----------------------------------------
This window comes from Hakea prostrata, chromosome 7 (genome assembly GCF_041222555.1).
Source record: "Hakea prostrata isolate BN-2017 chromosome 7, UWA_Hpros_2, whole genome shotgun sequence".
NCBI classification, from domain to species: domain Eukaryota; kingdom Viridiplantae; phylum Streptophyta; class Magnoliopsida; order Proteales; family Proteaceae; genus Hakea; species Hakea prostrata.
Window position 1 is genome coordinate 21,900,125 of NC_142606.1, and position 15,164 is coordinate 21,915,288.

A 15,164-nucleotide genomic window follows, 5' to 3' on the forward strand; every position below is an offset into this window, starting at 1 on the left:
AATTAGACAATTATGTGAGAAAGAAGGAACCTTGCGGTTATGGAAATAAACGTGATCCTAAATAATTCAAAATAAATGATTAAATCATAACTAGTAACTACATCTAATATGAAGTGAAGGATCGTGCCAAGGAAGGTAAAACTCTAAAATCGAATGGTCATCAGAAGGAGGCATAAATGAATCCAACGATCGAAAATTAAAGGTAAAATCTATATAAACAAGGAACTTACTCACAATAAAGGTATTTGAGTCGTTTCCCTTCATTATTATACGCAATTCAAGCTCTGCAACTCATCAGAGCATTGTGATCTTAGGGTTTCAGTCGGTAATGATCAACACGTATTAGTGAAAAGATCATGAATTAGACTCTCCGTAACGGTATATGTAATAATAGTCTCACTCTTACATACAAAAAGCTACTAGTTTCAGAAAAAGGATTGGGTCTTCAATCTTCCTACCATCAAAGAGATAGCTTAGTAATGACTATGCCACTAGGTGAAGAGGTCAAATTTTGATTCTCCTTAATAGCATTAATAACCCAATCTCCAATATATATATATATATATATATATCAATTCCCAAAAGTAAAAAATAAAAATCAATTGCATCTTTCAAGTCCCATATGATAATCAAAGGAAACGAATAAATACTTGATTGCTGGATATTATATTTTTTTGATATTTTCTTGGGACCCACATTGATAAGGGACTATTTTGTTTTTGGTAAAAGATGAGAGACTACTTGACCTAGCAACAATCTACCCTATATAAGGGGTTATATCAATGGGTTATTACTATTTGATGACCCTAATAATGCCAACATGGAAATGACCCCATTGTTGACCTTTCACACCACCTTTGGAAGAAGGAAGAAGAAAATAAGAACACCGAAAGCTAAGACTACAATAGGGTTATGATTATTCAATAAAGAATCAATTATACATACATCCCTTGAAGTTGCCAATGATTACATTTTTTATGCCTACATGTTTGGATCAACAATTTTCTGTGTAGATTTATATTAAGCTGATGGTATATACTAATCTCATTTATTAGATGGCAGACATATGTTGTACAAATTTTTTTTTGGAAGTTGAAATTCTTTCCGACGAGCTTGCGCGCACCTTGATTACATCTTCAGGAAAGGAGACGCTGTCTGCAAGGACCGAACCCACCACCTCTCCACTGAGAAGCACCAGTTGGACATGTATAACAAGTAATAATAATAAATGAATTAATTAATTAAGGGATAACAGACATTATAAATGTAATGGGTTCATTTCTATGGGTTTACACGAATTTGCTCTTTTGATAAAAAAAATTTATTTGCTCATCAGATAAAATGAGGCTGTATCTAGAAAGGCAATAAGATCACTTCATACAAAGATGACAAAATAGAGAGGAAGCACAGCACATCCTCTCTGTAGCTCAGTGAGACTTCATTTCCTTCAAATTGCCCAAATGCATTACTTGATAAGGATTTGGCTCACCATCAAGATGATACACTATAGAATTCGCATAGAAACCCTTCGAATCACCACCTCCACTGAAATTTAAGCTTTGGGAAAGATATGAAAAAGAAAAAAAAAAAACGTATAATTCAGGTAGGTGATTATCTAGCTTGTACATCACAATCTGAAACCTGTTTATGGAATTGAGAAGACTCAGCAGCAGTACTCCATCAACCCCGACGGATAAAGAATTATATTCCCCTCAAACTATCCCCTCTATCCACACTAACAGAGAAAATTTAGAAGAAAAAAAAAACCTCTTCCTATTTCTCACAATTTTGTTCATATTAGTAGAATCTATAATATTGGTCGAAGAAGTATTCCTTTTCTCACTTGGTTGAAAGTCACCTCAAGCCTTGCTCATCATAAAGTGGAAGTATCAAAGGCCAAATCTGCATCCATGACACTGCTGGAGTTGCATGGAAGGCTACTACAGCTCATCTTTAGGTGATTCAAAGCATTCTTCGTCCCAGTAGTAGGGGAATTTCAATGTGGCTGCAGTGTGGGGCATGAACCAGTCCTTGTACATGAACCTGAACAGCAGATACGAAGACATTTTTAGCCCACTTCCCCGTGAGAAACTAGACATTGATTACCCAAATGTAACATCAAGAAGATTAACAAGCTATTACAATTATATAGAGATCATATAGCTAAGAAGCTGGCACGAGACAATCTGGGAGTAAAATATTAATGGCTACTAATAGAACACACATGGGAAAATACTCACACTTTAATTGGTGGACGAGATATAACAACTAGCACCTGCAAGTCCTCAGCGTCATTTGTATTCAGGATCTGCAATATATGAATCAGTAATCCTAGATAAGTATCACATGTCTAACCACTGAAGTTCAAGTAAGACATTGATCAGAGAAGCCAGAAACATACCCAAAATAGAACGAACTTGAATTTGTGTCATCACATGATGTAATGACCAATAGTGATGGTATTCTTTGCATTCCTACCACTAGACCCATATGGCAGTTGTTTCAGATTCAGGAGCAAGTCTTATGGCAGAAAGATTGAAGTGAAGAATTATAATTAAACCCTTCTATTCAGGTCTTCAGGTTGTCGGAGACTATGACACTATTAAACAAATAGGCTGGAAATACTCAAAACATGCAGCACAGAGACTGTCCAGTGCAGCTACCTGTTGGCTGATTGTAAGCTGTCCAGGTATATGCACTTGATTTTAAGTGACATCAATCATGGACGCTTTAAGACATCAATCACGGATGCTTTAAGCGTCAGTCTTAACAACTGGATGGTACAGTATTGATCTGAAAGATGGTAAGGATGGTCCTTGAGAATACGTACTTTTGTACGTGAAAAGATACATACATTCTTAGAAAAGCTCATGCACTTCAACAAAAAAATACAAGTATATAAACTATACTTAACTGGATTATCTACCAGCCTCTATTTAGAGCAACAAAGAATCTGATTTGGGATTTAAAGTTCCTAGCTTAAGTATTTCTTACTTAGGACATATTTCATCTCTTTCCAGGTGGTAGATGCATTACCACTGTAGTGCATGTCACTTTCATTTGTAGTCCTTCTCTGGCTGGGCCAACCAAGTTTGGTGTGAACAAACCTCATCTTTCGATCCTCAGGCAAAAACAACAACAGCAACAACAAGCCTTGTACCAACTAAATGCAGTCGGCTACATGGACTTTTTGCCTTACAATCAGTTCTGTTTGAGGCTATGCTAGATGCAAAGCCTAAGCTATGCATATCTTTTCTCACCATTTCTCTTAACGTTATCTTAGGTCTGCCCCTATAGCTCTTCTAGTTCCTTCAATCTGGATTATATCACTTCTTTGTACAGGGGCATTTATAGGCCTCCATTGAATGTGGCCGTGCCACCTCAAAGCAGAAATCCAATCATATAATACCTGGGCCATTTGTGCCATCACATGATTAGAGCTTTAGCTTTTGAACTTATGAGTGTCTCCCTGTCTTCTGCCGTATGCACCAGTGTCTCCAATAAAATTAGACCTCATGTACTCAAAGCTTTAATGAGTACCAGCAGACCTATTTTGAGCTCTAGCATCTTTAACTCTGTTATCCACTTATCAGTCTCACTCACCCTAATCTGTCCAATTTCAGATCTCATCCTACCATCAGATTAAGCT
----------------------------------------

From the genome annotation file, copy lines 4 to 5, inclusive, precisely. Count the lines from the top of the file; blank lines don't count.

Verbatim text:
Window position 1 is genome coordinate 21,900,125 of NC_142606.1, and position 15,164 is coordinate 21,915,288.

A 15,164-nucleotide genomic window follows, 5' to 3' on the forward strand; every position below is an offset into this window, starting at 1 on the left: